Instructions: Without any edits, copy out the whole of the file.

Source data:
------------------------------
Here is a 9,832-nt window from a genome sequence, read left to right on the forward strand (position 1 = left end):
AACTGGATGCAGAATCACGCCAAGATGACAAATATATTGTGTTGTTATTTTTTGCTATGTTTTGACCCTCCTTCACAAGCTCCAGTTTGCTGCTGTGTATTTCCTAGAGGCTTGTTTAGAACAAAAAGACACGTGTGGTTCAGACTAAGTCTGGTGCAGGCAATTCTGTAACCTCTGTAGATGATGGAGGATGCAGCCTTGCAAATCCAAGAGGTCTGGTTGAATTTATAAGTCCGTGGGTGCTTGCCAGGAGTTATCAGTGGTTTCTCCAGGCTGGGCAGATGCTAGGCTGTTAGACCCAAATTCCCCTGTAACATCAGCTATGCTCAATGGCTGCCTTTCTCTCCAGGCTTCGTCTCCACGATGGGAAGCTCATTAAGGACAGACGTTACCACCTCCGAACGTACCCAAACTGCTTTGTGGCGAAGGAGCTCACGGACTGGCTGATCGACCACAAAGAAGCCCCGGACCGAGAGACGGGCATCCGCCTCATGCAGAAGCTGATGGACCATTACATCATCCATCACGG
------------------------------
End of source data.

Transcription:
Here is a 9,832-nt window from a genome sequence, read left to right on the forward strand (position 1 = left end):
AACTGGATGCAGAATCACGCCAAGATGACAAATATATTGTGTTGTTATTTTTTGCTATGTTTTGACCCTCCTTCACAAGCTCCAGTTTGCTGCTGTGTATTTCCTAGAGGCTTGTTTAGAACAAAAAGACACGTGTGGTTCAGACTAAGTCTGGTGCAGGCAATTCTGTAACCTCTGTAGATGATGGAGGATGCAGCCTTGCAAATCCAAGAGGTCTGGTTGAATTTATAAGTCCGTGGGTGCTTGCCAGGAGTTATCAGTGGTTTCTCCAGGCTGGGCAGATGCTAGGCTGTTAGACCCAAATTCCCCTGTAACATCAGCTATGCTCAATGGCTGCCTTTCTCTCCAGGCTTCGTCTCCACGATGGGAAGCTCATTAAGGACAGACGTTACCACCTCCGAACGTACCCAAACTGCTTTGTGGCGAAGGAGCTCACGGACTGGCTGATCGACCACAAAGAAGCCCCGGACCGAGAGACGGGCATCCGCCTCATGCAGAAGCTGATGGACCATTACATCATCCATCACGG